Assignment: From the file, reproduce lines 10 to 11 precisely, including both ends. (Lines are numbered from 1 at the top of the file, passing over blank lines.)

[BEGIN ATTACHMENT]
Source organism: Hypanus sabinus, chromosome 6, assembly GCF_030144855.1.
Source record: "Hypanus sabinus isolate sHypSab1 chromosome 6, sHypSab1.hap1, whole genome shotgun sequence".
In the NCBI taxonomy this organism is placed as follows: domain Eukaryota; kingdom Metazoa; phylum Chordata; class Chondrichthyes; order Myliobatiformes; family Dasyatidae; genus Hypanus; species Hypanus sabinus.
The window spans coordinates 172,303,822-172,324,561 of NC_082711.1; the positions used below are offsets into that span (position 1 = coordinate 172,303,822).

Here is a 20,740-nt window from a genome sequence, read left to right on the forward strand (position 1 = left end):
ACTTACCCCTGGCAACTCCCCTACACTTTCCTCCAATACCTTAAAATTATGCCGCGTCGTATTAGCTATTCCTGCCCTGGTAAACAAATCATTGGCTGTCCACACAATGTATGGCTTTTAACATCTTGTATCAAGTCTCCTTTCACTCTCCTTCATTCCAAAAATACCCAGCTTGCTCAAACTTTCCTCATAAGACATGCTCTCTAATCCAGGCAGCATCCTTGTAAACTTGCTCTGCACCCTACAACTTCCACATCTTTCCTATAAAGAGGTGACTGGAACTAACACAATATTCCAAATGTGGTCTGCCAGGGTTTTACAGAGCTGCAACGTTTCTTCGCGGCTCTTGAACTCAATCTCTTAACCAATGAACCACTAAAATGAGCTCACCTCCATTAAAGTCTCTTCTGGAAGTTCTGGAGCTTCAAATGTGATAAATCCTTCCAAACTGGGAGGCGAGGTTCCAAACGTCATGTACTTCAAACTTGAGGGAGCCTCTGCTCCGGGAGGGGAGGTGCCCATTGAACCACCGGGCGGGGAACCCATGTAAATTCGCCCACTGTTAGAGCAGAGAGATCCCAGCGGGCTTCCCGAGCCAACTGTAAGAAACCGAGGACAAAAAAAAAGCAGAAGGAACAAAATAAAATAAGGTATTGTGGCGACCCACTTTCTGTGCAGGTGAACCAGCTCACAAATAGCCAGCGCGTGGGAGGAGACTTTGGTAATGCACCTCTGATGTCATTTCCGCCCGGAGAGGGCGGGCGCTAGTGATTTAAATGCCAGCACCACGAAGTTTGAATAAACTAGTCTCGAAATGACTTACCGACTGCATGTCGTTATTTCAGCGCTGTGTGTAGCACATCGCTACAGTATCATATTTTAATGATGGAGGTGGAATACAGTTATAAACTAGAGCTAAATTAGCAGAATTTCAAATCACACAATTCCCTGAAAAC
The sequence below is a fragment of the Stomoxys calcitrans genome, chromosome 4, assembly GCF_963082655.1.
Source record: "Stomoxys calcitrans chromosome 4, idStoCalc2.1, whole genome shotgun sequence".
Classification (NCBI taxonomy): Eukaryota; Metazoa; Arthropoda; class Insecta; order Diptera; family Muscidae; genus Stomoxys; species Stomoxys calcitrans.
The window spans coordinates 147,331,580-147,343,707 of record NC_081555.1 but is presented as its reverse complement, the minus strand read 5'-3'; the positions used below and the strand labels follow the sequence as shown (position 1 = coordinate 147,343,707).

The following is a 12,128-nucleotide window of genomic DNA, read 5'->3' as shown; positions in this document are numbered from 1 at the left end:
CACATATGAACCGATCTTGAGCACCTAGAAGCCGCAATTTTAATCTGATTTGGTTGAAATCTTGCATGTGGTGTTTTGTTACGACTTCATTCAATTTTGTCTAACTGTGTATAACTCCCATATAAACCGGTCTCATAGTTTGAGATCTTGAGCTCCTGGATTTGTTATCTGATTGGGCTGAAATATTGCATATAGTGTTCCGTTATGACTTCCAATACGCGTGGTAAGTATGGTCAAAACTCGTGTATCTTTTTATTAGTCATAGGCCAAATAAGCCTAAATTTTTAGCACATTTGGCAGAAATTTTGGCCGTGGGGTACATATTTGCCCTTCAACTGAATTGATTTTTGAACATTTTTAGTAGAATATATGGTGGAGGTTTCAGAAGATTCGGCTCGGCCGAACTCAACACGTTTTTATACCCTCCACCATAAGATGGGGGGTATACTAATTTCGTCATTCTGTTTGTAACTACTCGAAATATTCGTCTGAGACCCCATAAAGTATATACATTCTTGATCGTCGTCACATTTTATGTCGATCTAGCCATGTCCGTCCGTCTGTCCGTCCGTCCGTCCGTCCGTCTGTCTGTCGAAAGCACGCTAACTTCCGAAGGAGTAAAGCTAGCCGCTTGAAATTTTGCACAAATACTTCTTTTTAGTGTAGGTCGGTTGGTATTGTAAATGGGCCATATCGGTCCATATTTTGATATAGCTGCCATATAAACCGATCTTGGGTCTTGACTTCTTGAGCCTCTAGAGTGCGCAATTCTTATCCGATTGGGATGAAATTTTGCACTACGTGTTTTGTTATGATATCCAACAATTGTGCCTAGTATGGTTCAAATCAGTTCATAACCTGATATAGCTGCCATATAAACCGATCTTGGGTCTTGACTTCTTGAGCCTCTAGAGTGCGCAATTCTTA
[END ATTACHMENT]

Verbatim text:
The window spans coordinates 147,331,580-147,343,707 of record NC_081555.1 but is presented as its reverse complement, the minus strand read 5'-3'; the positions used below and the strand labels follow the sequence as shown (position 1 = coordinate 147,343,707).

The following is a 12,128-nucleotide window of genomic DNA, read 5'->3' as shown; positions in this document are numbered from 1 at the left end: